Notice New Testament references to new birth, an image that John Wesley emphasized (see his sermon “The New Birth”). Through baptism, we believe that we are “born of water and spirit … from above (or anew)” (John 3:5-7). Note also the “born anew” language in I Peter 1:23, thought by some to be a baptismal reference.

Consider the implications of new-birth language for life in the church. Whenever a person is baptized, she/he is a newborn Christian, who, like a newborn infant, needs “the pure spiritual milk” (I Peter 2:2) offered by the means of grace and the guidance of experienced believers. Without such appropriate care, it is unlikely that the life of discipleship will take shape in the new Christian.

In like manner, if we take seriously the Great Commission “to make disciples of all nations” through baptism “teaching them to obey everything that (Jesus) has commanded” (Matthew 28:19-20), then that work is going to take time and patience. 

The goal of baptism is expressed here, specifically that the one baptized become a mature disciple of Jesus Christ. That is the future that we are duty-bound to envision even when a 5-week-old child is brought to the font.

Our service expresses that hope when we say, “We will surround these persons … that they may grow in their trust of God and be found faithful in their service to others” (United Methodist Hymnal, Page 35). To use language that has become commonplace among us, at each baptism, United Methodists envision a sister or brother who, by grace, will participate with God in that flow of Living Water capable of transforming the world (Discipline, Paragraph 120).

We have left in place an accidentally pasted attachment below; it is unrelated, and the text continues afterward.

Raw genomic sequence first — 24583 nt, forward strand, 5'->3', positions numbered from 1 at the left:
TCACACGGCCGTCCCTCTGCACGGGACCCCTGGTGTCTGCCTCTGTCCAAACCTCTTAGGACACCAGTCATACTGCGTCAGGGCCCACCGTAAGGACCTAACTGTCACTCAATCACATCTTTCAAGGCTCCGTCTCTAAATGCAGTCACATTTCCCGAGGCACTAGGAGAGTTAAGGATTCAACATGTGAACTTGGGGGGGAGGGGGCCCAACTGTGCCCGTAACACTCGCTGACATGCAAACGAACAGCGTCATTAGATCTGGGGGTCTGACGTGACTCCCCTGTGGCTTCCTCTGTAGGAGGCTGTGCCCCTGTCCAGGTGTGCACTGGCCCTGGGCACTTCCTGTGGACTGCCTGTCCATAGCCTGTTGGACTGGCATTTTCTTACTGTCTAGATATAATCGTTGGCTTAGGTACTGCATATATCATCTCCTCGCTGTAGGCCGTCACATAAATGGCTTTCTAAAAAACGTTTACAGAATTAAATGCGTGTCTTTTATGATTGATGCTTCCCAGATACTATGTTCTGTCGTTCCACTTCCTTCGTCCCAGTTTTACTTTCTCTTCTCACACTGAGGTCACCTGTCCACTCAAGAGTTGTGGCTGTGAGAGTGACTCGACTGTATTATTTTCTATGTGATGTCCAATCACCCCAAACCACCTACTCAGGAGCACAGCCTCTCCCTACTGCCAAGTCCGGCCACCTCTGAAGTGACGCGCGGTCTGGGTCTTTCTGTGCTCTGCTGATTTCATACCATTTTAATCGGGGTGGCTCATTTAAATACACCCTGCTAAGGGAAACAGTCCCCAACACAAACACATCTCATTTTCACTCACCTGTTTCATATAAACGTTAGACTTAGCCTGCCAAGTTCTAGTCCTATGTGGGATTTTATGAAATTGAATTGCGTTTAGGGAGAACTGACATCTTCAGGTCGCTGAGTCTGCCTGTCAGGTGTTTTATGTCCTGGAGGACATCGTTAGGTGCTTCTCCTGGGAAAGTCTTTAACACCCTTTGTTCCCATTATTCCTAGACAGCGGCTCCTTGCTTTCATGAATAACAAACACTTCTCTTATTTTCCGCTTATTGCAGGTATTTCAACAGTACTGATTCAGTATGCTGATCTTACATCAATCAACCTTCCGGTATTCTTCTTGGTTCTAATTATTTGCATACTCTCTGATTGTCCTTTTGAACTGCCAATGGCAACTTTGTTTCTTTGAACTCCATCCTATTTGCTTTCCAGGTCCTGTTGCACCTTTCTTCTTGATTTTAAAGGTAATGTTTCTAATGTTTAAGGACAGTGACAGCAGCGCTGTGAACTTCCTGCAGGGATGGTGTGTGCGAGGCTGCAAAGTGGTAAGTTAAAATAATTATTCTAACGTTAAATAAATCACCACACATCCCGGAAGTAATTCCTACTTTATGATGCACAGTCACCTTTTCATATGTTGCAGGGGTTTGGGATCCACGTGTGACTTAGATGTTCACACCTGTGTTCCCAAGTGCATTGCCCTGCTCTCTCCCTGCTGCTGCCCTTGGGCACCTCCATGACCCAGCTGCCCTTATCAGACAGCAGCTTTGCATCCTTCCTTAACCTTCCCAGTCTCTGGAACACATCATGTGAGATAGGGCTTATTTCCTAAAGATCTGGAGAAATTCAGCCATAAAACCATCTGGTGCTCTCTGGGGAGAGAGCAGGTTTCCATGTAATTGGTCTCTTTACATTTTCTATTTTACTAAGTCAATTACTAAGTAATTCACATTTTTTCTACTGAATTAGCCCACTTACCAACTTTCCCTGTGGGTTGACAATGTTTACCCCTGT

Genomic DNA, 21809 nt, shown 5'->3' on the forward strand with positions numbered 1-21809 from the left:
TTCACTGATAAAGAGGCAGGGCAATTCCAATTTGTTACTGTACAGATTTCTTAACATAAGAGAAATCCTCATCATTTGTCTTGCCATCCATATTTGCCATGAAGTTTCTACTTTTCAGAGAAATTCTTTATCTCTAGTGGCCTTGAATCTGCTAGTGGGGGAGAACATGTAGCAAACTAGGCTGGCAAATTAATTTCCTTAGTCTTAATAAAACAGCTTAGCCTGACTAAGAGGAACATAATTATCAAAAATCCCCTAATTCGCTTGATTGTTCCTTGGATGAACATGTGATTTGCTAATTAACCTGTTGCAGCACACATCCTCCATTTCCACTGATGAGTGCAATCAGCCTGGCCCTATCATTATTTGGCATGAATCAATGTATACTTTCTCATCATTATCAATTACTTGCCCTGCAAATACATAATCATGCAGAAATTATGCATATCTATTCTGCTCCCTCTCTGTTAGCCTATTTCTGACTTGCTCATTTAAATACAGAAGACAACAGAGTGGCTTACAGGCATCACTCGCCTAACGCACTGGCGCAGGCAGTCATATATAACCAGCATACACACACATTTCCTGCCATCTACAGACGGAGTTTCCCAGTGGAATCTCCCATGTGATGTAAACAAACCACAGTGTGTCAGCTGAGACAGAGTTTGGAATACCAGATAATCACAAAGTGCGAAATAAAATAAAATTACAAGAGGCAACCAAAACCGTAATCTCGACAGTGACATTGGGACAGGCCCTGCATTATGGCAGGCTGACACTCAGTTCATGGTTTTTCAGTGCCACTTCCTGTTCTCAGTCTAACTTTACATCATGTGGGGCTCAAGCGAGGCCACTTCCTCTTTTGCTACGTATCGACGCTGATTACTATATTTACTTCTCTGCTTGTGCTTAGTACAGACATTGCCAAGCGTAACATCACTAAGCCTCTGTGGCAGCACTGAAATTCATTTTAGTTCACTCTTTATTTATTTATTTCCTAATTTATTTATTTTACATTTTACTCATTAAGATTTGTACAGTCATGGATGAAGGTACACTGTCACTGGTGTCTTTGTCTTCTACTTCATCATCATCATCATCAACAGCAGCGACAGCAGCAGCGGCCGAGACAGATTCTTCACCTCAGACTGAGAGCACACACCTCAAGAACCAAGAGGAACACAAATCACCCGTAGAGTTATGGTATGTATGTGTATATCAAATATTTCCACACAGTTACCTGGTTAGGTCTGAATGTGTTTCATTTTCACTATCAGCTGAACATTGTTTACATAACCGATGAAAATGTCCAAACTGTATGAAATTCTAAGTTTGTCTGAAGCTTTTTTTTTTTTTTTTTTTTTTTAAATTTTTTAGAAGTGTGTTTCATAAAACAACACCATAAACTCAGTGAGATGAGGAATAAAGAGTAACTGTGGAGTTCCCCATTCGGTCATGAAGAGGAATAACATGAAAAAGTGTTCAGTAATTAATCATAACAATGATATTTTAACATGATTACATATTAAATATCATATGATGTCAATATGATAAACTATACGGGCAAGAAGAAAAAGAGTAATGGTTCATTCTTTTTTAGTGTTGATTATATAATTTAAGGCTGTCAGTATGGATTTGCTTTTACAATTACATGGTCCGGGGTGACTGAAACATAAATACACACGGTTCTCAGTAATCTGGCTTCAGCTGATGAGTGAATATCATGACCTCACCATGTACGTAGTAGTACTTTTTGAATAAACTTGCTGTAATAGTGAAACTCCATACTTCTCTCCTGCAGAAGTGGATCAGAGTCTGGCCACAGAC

There is no time better than today for us to get started on that work with the newly baptized, and for the long-since baptized, no time like today for rededicating ourselves to the task. And so, even with baptized preschool children, we should admit them to Holy Communion (as our ritual texts direct), in age-appropriate ways that include them in the thanksgiving and generosity of the Body of Christ. From the very beginning, we should include them in age-appropriate prayers through which they join the rest of the faithful in resisting sin and oppression and dreaming toward the reign of God (United Methodist Hymnal, Page 34).   

And make no mistake, learning to share, living into the generosity rooted in God, is a form of resisting sin and evil. Five year-old Christians and 50-year-old Christians must continue learning that lesson.

Therefore, I am convinced that the best answer to the question is we should make newborn Christians of all ages, by the grace of God incorporating them into the lifelong work of the Baptismal Covenant — discipleship and the making of disciples for the transformation of the world. 

Stamm is professor of Christian Worship at Perkins School of Theology.

"Many Voices, One Faith” is a forum for sharing theological perspectives on topics of interest in The United Methodist Church. The forum is designed to put the voices of the church in conversation with one another and build understanding of what it means to be United Methodist today. Read more commentaries.